A special hattip goes to Respond Mississippi for this one.
In a special index to a report entitled Judicial Hellholes 2008/2009, the American Tort Reform Association writes . . .
As reiterated throughout, this report primarily focuses on judicial decision making and court practices that unfairly tip the scales of justice against civil defendants. But the actions of a handful of state attorneys general also contribute to growing concerns in the business community about the ability of defendants to receive fair trials. This happens when what are essentially private lawsuits are filed, often in a plaintiff-biased local court, with the backing of the state government and a strong incentive to obtain the highest monetary award possible. It’s a system of legal kickbacks known as “pay to play,” wherein lawyers who contribute to the campaigns of the state’s highest ranking attorney can then get a contract for a piece of the action and, in some cases, develop the action themselves and get a go-ahead to pursue it in the state’s name.
The practice began in May 1994 in the Chancery Court in Jackson, Mississippi, when then-Mississippi Attorney General Mike Moore filed a revolutionary lawsuit that would change the relationship
between the offices of attorneys general and the plaintiffs’ bar in virtually every state.355 The lawsuit was brought against the manufacturers and other entities comprising the tobacco industry and sought to recover monies allegedly spent by the state of Mississippi providing health care to residents injured by tobacco use.
But that’s not what was unique about this lawsuit. The lawsuit was filed in Chancery Court. According to the state of Mississippi’s Web site, “Chancery Courts have jurisdiction over disputes in matters involving equity; domestic matters including adoptions, custody disputes and divorces; guardianships; sanity hearings; wills; and challenges to constitutionality of state laws. Land records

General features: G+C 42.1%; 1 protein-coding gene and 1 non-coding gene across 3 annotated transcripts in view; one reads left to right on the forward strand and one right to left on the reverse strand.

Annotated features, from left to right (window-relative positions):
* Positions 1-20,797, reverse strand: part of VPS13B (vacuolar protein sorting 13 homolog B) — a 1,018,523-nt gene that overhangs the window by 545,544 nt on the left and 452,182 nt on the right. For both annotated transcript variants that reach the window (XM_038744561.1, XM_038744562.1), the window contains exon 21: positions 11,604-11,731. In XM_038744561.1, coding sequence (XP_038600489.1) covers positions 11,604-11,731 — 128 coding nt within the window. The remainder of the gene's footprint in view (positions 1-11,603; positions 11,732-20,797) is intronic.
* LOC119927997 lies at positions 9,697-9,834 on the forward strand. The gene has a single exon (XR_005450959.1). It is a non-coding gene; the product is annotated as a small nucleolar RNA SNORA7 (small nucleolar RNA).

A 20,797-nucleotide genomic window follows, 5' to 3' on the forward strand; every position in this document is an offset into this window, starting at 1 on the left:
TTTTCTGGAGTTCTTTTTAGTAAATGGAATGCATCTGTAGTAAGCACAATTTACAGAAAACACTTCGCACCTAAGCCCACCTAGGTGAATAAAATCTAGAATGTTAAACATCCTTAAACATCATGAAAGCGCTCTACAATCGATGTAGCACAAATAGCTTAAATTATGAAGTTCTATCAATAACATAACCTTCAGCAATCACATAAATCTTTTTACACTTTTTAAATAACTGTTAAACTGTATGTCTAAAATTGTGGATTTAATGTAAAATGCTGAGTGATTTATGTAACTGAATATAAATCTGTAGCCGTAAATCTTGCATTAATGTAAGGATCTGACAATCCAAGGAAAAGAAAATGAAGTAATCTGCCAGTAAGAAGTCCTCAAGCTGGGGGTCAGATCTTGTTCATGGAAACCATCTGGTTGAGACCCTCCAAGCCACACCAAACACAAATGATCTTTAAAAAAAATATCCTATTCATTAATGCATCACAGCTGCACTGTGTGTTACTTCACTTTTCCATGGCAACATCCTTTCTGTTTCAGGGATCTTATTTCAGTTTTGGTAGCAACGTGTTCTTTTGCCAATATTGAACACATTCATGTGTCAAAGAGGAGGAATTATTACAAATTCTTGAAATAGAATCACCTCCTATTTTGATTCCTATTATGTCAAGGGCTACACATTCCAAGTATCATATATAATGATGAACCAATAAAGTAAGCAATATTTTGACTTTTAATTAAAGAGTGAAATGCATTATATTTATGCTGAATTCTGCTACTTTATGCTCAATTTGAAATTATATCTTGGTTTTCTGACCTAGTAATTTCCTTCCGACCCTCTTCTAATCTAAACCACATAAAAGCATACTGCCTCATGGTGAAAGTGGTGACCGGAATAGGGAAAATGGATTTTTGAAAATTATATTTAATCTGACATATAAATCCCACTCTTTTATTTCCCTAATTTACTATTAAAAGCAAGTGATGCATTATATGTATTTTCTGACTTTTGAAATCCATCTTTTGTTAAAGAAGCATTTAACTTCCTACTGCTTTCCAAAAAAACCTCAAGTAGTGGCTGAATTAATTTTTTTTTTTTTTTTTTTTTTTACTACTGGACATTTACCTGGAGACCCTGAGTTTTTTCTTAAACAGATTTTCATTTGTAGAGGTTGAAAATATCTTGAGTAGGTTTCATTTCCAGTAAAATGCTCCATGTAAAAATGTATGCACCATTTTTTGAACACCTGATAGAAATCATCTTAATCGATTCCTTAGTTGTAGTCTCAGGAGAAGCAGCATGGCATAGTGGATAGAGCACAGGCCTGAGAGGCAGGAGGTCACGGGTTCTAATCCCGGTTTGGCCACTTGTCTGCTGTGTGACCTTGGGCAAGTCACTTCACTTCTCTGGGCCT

are filed in Chancery Court.”356 Chancery courts are not typically the courts where lawsuits potentially worth several hundred million dollars are filed.357
The State of Mississippi also pioneered an important new litigation model for legal representation with this lawsuit; Moore’s office hired outside counsel to represent the state, including his close
friend and campaign contributor, Richard “Dickie” Scruggs (who has since been disbarred and is serving a federal prison sentence for an unrelated conspiracy to bribe a Mississippi judge). Scruggs and others agreed to take the case on a contingency fee basis. In the event that Mississippi settled or won its case, Scruggs would take a percentage. If the state got nothing, he would get nothing.358
Today, the history of that litigation, parallel actions filed in other states, the ensuing Master Settlement Agreement (MSA) and additional state settlements is well known. Less well-known is the application of the model that it pioneered; a model that has created a corrupt and corrosive cronyism between some state attorneys general and outside counsel.
Hired on a contingency fee basis, outside counsel have won many billions of dollars in fees for their litigation work against a variety of industries.359 They also have been generous supporters of
their chief clients’ reelection campaigns; thereby ensuring that the model provides financial benefits to both the elected official doing the hiring and the personal injury lawyers performing the work.
Today several attorneys general are involved in relationships with outside counsel in high-profile litigation that exemplifies the need for comprehensive reform. Here are four examples.
If former Mississippi Attorney General Mike Moore pioneered the model wherein personal injury lawyers are hired by the AG and, in turn, reward his or her campaign with cash, then credit goes to his successor Jim Hood for perfecting it. In a five-year span Hood’s office retained 27 law firms to represent Mississippi in 20 separate lawsuits. Partners in the firms selected by Hood contributed $534,900 to his reelection campaigns over a two-cycle period.360 The list of Hood contributors included Moore’s old friend Richard “Dickie” Scruggs to the tune of $30,000 (see Rogues’ Gallery, p.36), and fellow plaintiffs’ counsel Joey Langston, who, like his former associate Scruggs, has also recently pled guilty of conspiring to bribe a judge. Langston’s firm gave Hood $130,000. And that investment in Hood’s campaign seems to have paid off. In 2005 as part of the state’s $100 million settlement with MCI/WorldCom, Langston’s firm split $14 million in fees.361 Considering his propensity for hiring future felons to perform legal work on behalf of Mississippi citizens, Jim Hood understandably remains a steadfast opponent of laws that would provide for competitive bidding and public scrutiny of the contracts into which his office enters.362